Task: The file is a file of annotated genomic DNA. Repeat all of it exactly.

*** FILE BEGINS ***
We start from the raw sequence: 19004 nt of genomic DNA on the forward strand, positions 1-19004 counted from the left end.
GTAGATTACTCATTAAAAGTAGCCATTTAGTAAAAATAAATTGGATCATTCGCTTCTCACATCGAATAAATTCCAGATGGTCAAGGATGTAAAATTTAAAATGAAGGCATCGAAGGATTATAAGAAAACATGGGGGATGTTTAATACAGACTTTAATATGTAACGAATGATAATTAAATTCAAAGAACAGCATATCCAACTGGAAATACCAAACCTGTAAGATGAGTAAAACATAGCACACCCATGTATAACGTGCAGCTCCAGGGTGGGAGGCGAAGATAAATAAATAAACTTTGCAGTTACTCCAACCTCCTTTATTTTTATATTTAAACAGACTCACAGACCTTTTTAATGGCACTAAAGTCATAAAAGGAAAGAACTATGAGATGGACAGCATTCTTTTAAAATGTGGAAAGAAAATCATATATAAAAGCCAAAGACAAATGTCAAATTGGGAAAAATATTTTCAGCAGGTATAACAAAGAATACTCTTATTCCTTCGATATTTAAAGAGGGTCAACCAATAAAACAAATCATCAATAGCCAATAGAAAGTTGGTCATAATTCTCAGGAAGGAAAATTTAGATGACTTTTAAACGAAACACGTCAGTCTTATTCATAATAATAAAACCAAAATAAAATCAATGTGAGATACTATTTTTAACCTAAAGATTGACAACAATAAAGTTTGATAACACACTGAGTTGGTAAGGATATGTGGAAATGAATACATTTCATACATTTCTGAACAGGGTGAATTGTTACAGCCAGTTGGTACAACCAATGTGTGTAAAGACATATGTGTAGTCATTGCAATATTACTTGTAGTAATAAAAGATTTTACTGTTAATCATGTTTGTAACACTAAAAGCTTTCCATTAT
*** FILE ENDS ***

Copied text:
We start from the raw sequence: 19004 nt of genomic DNA on the forward strand, positions 1-19004 counted from the left end.
GTAGATTACTCATTAAAAGTAGCCATTTAGTAAAAATAAATTGGATCATTCGCTTCTCACATCGAATAAATTCCAGATGGTCAAGGATGTAAAATTTAAAATGAAGGCATCGAAGGATTATAAGAAAACATGGGGGATGTTTAATACAGACTTTAATATGTAACGAATGATAATTAAATTCAAAGAACAGCATATCCAACTGGAAATACCAAACCTGTAAGATGAGTAAAACATAGCACACCCATGTATAACGTGCAGCTCCAGGGTGGGAGGCGAAGATAAATAAATAAACTTTGCAGTTACTCCAACCTCCTTTATTTTTATATTTAAACAGACTCACAGACCTTTTTAATGGCACTAAAGTCATAAAAGGAAAGAACTATGAGATGGACAGCATTCTTTTAAAATGTGGAAAGAAAATCATATATAAAAGCCAAAGACAAATGTCAAATTGGGAAAAATATTTTCAGCAGGTATAACAAAGAATACTCTTATTCCTTCGATATTTAAAGAGGGTCAACCAATAAAACAAATCATCAATAGCCAATAGAAAGTTGGTCATAATTCTCAGGAAGGAAAATTTAGATGACTTTTAAACGAAACACGTCAGTCTTATTCATAATAATAAAACCAAAATAAAATCAATGTGAGATACTATTTTTAACCTAAAGATTGACAACAATAAAGTTTGATAACACACTGAGTTGGTAAGGATATGTGGAAATGAATACATTTCATACATTTCTGAACAGGGTGAATTGTTACAGCCAGTTGGTACAACCAATGTGTGTAAAGACATATGTGTAGTCATTGCAATATTACTTGTAGTAATAAAAGATTTTACTGTTAATCATGTTTGTAACACTAAAAGCTTTCCATTAT